Dublin City University is marking World Diabetes Day (today, November 14th) and will recognise the achievements of DCU’s diabetes researchers by illuminating the DCU sign blue.
The University joins with thousands of activities to mark World Diabetes Day on November 14th in more than 100 countries around the world.
The colour blue comes from the blue circle logo, which is the symbol of the World Diabetes Day campaign. The blue circle is the global symbol for diabetes awareness. It signifies the unity of the global diabetes community in response to the diabetes epidemic.
As well as recognising the day, the university is also acknowledging the work of DCU’s student and staff community in this area, as well as the achievements of DCU’s diabetes research community, based in the University’s Faculty of Health and Science.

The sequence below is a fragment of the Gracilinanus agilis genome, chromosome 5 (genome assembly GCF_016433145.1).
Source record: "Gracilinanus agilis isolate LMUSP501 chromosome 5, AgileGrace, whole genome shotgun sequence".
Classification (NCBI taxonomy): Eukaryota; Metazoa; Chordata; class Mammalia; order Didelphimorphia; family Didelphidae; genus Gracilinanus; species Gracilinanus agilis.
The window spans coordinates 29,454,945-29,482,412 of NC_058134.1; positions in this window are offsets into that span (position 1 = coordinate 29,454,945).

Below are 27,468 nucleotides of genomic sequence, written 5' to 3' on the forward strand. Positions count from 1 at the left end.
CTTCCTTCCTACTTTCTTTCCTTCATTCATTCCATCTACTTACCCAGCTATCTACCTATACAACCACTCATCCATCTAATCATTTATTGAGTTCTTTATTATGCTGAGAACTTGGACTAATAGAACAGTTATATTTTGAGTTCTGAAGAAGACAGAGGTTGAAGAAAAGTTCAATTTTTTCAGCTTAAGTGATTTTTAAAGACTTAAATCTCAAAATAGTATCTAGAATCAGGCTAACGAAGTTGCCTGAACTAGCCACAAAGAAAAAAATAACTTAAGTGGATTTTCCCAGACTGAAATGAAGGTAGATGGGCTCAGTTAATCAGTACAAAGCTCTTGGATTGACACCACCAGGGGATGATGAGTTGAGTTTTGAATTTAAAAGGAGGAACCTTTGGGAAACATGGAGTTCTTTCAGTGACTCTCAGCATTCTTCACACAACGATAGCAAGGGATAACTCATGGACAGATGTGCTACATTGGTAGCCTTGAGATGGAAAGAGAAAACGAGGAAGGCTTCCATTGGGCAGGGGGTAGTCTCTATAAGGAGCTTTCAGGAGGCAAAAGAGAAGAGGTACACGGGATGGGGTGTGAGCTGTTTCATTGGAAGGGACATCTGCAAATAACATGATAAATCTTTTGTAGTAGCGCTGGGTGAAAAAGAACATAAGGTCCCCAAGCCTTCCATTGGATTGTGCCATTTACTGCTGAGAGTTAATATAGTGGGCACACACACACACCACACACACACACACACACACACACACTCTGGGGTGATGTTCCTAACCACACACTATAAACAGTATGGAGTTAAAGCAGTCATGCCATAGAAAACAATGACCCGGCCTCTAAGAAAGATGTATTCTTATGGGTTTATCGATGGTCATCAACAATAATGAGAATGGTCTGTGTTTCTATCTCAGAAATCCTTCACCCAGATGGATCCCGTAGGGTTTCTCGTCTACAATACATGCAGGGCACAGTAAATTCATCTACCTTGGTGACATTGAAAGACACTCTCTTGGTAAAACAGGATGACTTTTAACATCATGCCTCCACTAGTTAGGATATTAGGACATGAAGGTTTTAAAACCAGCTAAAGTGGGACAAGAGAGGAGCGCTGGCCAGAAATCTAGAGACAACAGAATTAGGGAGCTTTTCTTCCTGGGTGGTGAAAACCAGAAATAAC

Diabetes mellitus is a lifelong condition caused by a lack of or insufficient amount of insulin in the body. Insulin is a hormone that allows our cells to absorb sugar (glucose). For people with diabetes, their pancreas makes too little insulin to enable all the sugar in the blood to get into our muscles and other cells to produce energy.
This university is home to a vibrant community active in diabetes research. Among those projects are:
Dr Donal O’Gorman and colleagues at the National Institute for Cellular Biology at DCU have been working on a number of projects to prevent the progression of diabetes in high risk individuals. DEXLIFE is an EU funded project working to identify novel diagnostic and predictive biomarkers to detect the progression toward diabetes in high risk individuals and that are responsive to lifestyle interventions known to be effective in diabetes prevention.